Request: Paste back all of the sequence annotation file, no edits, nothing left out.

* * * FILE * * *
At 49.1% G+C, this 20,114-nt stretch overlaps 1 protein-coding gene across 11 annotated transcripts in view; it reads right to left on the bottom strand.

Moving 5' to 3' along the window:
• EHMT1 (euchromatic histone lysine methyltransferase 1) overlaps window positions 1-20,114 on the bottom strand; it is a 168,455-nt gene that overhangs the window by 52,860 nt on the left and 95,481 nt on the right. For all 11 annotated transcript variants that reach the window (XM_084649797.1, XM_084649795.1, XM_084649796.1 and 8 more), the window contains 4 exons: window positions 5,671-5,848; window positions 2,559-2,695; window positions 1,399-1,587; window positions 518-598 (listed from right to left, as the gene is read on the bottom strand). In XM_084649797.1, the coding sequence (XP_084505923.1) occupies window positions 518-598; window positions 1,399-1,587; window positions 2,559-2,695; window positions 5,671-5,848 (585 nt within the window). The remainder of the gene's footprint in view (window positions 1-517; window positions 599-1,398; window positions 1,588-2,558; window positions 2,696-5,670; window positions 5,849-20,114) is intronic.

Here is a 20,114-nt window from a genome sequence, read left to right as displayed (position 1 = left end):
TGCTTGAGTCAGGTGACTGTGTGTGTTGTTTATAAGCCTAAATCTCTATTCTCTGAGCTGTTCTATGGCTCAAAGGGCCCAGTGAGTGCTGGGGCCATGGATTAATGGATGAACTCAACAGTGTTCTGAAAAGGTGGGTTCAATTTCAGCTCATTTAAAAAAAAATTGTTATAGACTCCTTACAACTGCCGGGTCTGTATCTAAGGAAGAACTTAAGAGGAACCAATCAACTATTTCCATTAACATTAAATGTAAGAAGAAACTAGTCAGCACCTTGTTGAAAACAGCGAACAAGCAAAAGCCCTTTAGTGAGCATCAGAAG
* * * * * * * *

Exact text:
At 49.1% G+C, this 20,114-nt stretch overlaps 1 protein-coding gene across 11 annotated transcripts in view; it reads right to left on the bottom strand.

Moving 5' to 3' along the window:
• EHMT1 (euchromatic histone lysine methyltransferase 1) overlaps window positions 1-20,114 on the bottom strand; it is a 168,455-nt gene that overhangs the window by 52,860 nt on the left and 95,481 nt on the right. For all 11 annotated transcript variants that reach the window (XM_084649797.1, XM_084649795.1, XM_084649796.1 and 8 more), the window contains 4 exons: window positions 5,671-5,848; window positions 2,559-2,695; window positions 1,399-1,587; window positions 518-598 (listed from right to left, as the gene is read on the bottom strand). In XM_084649797.1, the coding sequence (XP_084505923.1) occupies window positions 518-598; window positions 1,399-1,587; window positions 2,559-2,695; window positions 5,671-5,848 (585 nt within the window). The remainder of the gene's footprint in view (window positions 1-517; window positions 599-1,398; window positions 1,588-2,558; window positions 2,696-5,670; window positions 5,849-20,114) is intronic.

Here is a 20,114-nt window from a genome sequence, read left to right as displayed (position 1 = left end):
TGCTTGAGTCAGGTGACTGTGTGTGTTGTTTATAAGCCTAAATCTCTATTCTCTGAGCTGTTCTATGGCTCAAAGGGCCCAGTGAGTGCTGGGGCCATGGATTAATGGATGAACTCAACAGTGTTCTGAAAAGGTGGGTTCAATTTCAGCTCATTTAAAAAAAAATTGTTATAGACTCCTTACAACTGCCGGGTCTGTATCTAAGGAAGAACTTAAGAGGAACCAATCAACTATTTCCATTAACATTAAATGTAAGAAGAAACTAGTCAGCACCTTGTTGAAAACAGCGAACAAGCAAAAGCCCTTTAGTGAGCATCAGAAG